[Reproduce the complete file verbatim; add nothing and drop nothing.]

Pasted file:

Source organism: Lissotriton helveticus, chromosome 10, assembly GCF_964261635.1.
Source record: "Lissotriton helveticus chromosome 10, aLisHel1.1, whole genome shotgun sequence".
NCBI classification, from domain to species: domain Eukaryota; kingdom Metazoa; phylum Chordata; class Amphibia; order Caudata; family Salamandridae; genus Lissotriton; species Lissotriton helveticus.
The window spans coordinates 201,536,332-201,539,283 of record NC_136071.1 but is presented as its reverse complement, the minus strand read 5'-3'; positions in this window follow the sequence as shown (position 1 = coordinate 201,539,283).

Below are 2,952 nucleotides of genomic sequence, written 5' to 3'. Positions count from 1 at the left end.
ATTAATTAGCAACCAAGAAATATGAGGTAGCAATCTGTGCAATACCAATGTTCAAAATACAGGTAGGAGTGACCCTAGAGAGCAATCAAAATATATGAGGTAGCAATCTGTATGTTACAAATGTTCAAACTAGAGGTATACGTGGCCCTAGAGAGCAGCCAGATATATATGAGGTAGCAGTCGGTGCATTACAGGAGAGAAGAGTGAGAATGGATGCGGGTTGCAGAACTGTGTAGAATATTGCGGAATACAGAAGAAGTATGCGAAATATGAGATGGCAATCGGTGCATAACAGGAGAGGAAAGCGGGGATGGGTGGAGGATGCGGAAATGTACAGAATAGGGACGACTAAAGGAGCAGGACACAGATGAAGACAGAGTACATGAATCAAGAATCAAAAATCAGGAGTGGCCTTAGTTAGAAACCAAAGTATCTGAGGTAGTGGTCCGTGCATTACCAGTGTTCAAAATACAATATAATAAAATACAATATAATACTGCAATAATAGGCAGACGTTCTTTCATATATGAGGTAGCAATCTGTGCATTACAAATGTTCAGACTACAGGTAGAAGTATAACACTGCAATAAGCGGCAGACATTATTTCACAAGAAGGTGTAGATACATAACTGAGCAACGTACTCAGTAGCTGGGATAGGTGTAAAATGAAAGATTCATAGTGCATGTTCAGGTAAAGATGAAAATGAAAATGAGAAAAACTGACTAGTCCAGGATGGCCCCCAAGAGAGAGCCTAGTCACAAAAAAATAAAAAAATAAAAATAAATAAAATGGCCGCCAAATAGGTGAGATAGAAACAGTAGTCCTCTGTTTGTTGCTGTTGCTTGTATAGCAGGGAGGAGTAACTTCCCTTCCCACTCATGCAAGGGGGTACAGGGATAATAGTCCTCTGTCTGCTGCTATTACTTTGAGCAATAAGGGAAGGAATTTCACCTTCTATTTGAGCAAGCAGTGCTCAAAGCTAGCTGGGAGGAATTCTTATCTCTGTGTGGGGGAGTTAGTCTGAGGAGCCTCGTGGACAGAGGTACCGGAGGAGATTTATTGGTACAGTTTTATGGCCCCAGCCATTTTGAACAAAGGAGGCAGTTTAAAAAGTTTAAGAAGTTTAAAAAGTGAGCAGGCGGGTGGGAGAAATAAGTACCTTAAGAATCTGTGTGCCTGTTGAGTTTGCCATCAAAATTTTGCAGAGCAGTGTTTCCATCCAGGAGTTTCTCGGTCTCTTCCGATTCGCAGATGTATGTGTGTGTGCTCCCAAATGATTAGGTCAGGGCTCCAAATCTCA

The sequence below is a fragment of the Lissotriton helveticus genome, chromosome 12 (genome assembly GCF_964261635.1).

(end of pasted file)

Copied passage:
Source organism: Lissotriton helveticus, chromosome 10, assembly GCF_964261635.1.
Source record: "Lissotriton helveticus chromosome 10, aLisHel1.1, whole genome shotgun sequence".
NCBI classification, from domain to species: domain Eukaryota; kingdom Metazoa; phylum Chordata; class Amphibia; order Caudata; family Salamandridae; genus Lissotriton; species Lissotriton helveticus.
The window spans coordinates 201,536,332-201,539,283 of record NC_136071.1 but is presented as its reverse complement, the minus strand read 5'-3'; positions in this window follow the sequence as shown (position 1 = coordinate 201,539,283).

Below are 2,952 nucleotides of genomic sequence, written 5' to 3'. Positions count from 1 at the left end.
ATTAATTAGCAACCAAGAAATATGAGGTAGCAATCTGTGCAATACCAATGTTCAAAATACAGGTAGGAGTGACCCTAGAGAGCAATCAAAATATATGAGGTAGCAATCTGTATGTTACAAATGTTCAAACTAGAGGTATACGTGGCCCTAGAGAGCAGCCAGATATATATGAGGTAGCAGTCGGTGCATTACAGGAGAGAAGAGTGAGAATGGATGCGGGTTGCAGAACTGTGTAGAATATTGCGGAATACAGAAGAAGTATGCGAAATATGAGATGGCAATCGGTGCATAACAGGAGAGGAAAGCGGGGATGGGTGGAGGATGCGGAAATGTACAGAATAGGGACGACTAAAGGAGCAGGACACAGATGAAGACAGAGTACATGAATCAAGAATCAAAAATCAGGAGTGGCCTTAGTTAGAAACCAAAGTATCTGAGGTAGTGGTCCGTGCATTACCAGTGTTCAAAATACAATATAATAAAATACAATATAATACTGCAATAATAGGCAGACGTTCTTTCATATATGAGGTAGCAATCTGTGCATTACAAATGTTCAGACTACAGGTAGAAGTATAACACTGCAATAAGCGGCAGACATTATTTCACAAGAAGGTGTAGATACATAACTGAGCAACGTACTCAGTAGCTGGGATAGGTGTAAAATGAAAGATTCATAGTGCATGTTCAGGTAAAGATGAAAATGAAAATGAGAAAAACTGACTAGTCCAGGATGGCCCCCAAGAGAGAGCCTAGTCACAAAAAAATAAAAAAATAAAAATAAATAAAATGGCCGCCAAATAGGTGAGATAGAAACAGTAGTCCTCTGTTTGTTGCTGTTGCTTGTATAGCAGGGAGGAGTAACTTCCCTTCCCACTCATGCAAGGGGGTACAGGGATAATAGTCCTCTGTCTGCTGCTATTACTTTGAGCAATAAGGGAAGGAATTTCACCTTCTATTTGAGCAAGCAGTGCTCAAAGCTAGCTGGGAGGAATTCTTATCTCTGTGTGGGGGAGTTAGTCTGAGGAGCCTCGTGGACAGAGGTACCGGAGGAGATTTATTGGTACAGTTTTATGGCCCCAGCCATTTTGAACAAAGGAGGCAGTTTAAAAAGTTTAAGAAGTTTAAAAAGTGAGCAGGCGGGTGGGAGAAATAAGTACCTTAAGAATCTGTGTGCCTGTTGAGTTTGCCATCAAAATTTTGCAGAGCAGTGTTTCCATCCAGGAGTTTCTCGGTCTCTTCCGATTCGCAGATGTATGTGTGTGTGCTCCCAAATGATTAGGTCAGGGCTCCAAATCTCA

The sequence below is a fragment of the Lissotriton helveticus genome, chromosome 12 (genome assembly GCF_964261635.1).